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ING Direct Improves Its Person2Person Payment Service

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ING Direct just recently made a nice improvement to its Person2Person Payment service. This type of service allows you to send money to anyone with a US-based bank account. I reviewed one improvement two weeks ago for those with iPhones. This new change applies to all ING Direct customers.

As I first described last year, the main issue with ING Direct’s P2P payment service has been the need for the sender to know the recipient’s account number. Unless the recipient is a close friend or family member, there is probably going to be some uneasiness about this. ING Direct has recently made an improvement which eliminates this issue.

The sender now only needs to know the last four digits of the recipient’s account number. Here’s ING Direct’s new description of how its Person2Person Payment system works:

First, enter the person’s information into your Address Book or directly from the Person2Person Payment Setup Page – just provide his/her name, email address, and the last four digits of their account number. Then, click on 'Person2Person Payment’ or continue setting it up. Enter the amount and any note you want sent with the payment.

Once you press the ’Send’ button, the money will be deducted from your account and an email will be sent to your recipient. Tell them to look for it. They can then use the link within the email to go to a secure page and give their full account information for where the money should be sent. Provided their entry matches what you initially entered, the transfer will be completed!

A Person2Person Payment to another ING DIRECT account takes place at the time account information is confirmed – instantaneously.

A Person2Person Payment to an account outside of ING DIRECT takes up to 2 business days to post after the recipient picks up the payment.

Note, for transfers to bank accounts outside of ING Direct, ACH is used. So that’s the reason for the delay.

I have some family members who would probably still prefer a paper check when I have to pay them for something. ING Direct’s Person2Person Payment service will save them work from having to cash the check. However, they will need to tell me their last four digits of the account number, and they will need to follow the instructions of the email. With all the email scams, they may feel a little uneasy about following an email link to enter their bank account information. I was told the email link does point to a secure ING Direct website. Also, the email should have the person’s name, and the person should be expecting the email when you tell him or her that you’re sending payment this way. That should help to reduce the concerns, but I have a feeling those who are not too web savvy may still prefer the old fashion paper check.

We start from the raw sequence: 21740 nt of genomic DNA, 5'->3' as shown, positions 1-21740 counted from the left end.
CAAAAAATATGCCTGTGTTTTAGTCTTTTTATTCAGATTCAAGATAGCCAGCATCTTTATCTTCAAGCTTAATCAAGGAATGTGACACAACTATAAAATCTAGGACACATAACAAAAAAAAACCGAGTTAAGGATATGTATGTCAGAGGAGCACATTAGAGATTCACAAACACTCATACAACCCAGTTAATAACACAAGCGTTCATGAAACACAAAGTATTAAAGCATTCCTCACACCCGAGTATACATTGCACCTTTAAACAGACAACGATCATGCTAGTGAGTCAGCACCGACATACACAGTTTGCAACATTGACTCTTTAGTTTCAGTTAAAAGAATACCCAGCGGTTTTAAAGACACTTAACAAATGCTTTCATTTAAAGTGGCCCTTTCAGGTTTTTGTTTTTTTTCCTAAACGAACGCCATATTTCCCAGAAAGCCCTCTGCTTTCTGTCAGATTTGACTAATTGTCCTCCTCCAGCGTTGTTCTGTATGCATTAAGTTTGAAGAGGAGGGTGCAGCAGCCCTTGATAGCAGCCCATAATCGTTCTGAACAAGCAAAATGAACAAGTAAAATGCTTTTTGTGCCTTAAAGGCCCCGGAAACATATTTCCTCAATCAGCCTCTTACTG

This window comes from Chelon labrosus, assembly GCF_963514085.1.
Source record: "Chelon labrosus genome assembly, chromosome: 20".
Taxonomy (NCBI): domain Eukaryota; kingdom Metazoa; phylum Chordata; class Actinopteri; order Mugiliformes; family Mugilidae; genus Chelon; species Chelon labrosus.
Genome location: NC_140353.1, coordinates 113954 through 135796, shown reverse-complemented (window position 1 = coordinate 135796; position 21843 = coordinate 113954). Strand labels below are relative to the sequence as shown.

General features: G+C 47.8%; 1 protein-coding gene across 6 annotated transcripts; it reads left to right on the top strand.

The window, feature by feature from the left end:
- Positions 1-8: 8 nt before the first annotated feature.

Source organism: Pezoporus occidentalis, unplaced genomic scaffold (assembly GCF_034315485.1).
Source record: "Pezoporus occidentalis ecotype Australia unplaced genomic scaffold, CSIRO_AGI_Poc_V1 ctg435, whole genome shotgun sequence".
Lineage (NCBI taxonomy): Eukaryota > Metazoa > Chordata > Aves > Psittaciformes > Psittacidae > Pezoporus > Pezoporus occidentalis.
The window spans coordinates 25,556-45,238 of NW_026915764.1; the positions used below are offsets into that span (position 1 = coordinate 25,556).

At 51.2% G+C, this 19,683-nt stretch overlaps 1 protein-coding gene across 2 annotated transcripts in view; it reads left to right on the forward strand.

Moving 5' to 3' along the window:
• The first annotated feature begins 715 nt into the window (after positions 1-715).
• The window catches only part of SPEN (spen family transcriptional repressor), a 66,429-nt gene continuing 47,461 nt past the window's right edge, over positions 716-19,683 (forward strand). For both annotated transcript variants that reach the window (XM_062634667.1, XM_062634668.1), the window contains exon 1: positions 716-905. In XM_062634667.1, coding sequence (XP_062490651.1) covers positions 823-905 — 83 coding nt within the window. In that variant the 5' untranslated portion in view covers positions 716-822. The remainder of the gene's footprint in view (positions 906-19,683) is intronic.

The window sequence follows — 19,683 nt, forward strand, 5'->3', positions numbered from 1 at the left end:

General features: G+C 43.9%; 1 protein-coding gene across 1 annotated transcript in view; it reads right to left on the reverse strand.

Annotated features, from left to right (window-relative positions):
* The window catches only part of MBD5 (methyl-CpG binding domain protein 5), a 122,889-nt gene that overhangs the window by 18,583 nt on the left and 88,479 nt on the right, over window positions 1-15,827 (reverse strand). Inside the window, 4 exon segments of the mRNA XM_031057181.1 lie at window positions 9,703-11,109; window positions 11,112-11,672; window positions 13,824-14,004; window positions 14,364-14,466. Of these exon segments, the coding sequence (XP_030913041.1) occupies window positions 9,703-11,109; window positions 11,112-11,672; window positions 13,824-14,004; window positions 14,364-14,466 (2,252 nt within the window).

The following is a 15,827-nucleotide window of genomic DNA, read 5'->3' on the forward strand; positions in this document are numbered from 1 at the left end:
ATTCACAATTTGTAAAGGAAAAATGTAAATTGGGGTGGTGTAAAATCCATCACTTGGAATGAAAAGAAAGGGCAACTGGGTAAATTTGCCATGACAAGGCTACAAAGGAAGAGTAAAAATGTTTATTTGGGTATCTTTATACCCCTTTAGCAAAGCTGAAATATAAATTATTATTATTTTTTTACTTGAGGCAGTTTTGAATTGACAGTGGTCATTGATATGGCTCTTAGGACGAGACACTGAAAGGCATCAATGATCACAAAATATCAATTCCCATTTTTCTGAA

Other Person-to-Person Payment Services

Many other banks have been starting their own P2P payment services. Most are using third party services such as Popmoney from Cashedge and ZashPay from Fiserv. Some of the banks using Popmoney include FNBO Direct, PNC, US Bank and Citibank. I have more details about FNBO Direct’s Popmoney service in this review.


  Tags: ING DIRECT, checking account

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Comments
4 Comments.
Comment #1 by shraz (anonymous) posted on
shraz
Starting May 25, 2011, you'll need an Access Code from us (along with your Customer Number or Saver ID) to pull your ING DIRECT info into any personal financial management tools (like Mint.com, Yodlee, etc.) that'll allow "read-only" access.

Here's how to create an Access Code:

1.     Sign in to ingdirect.com with your Customer Number/Saver ID and PIN

2.     Select the 'My Info' tab

3.     In the 'Personal Finance Access Code' section, click on the 'Create Code' link

4.     Click the 'Create Access Code' button


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Comment #2 by propc (anonymous) posted on
propc
ING Direct and other p2p payment providers need to have a link on their main page to the effect of "Receieve P2P Payment"

Thus eliminating the need to click on a URL from an e-mail, which is an extremely risky/bad idea.

Banks that follow proper security procedures always say "Please visit our website by typing our address bank.com into your internet browser"

4
Comment #3 by Anonymous posted on
Anonymous
I would not give any info to third parties, whether partial account number, my e-mail or to click on a third party link sent to me.
P2P is not secure as you might think, avoid it if at all possible, use bill pay to send money to third party payments or ACH if a trusted friend or relative is the receiving party and they give you their account number and permission to send directly.
In best case scenario, open an account just for P2P transfers and keep it with $1 in it and transfer the money only when the trusted party is ready to receive the money.

2
Comment #4 by Anonymous posted on
Anonymous
Dwolla.   Costs $0.25 per transaction, though if funds aren't already in Dwolla it can take longer than Person2Person.

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